In 2014 controversial Kenyan socialite Vera Sidika caused a social media storm after she admitted to lightening her skin, a procedure she claimed to have cost her somewhere in the region of Sh15 Million Kenyan shillings. The socialite, often dubbed Kenya's Kim Kardashian said of the procedure, "I did it the right way...I used the right procedure. I had a great dermatologist from the UK."
She claimed that thanks to her considerably lighter complexion, she'd seen an increase in demand for her services. "My body is my business, and it's a moneymaker. I said if I have to do it (skin lightening), it has to be great, it has to be right. Ten years from now, twenty years from now, fifty years from now... I'll still look the same," she told The Trend TV show host, Larry Madowo.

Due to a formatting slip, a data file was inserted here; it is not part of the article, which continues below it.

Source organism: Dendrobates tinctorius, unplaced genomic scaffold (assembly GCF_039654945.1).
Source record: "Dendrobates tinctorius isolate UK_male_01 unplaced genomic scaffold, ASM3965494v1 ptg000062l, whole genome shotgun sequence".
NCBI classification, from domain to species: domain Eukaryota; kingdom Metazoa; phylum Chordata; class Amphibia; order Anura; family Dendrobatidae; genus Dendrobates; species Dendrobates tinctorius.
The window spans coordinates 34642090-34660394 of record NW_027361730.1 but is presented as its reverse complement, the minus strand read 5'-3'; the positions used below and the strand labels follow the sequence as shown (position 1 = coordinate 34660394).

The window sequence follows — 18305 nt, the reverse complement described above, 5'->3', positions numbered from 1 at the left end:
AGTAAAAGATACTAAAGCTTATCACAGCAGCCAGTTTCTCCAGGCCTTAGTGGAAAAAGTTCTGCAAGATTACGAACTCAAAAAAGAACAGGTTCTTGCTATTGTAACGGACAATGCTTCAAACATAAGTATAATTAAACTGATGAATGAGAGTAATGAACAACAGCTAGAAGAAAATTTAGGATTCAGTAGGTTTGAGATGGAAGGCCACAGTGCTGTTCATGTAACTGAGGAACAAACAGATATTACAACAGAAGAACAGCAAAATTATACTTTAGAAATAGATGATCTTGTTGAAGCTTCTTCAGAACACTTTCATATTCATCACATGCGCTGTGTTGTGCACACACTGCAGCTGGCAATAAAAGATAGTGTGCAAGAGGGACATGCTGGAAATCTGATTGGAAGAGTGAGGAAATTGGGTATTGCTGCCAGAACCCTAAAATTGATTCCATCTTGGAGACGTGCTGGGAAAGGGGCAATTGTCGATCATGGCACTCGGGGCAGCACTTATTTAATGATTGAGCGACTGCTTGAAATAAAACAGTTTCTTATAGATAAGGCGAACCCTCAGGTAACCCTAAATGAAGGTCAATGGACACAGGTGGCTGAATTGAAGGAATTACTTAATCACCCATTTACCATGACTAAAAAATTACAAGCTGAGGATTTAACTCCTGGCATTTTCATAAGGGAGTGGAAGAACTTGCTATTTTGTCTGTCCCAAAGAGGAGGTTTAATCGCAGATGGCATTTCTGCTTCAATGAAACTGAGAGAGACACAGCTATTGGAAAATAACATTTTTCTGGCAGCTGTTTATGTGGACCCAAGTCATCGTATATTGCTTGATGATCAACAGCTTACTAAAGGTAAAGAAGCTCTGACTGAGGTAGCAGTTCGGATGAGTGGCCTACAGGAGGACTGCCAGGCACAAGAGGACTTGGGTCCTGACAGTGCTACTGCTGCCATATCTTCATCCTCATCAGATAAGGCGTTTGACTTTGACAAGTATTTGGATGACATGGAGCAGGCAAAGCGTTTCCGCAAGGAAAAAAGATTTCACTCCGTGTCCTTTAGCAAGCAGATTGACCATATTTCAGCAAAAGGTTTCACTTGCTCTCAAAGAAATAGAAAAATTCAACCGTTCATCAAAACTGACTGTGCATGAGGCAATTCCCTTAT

While Vera Sidika, owing to her celebrity status, might be the most visible case of skin lightening in the country, she is far from being unique in her quest. Kenya is a society which glorifies light skin complexion, which is often seen as superior to darker tones. Although skin bleaching is generally viewed in negative light, there's a booming trade of backstreet creams, pills, and injections which promise lighter skin. In addition, the more orthodox Kenyan beauty market is flush with products which promise women a fairer skin tone, convincingly displaying before-and-after images which imply that lighter skin is the better option.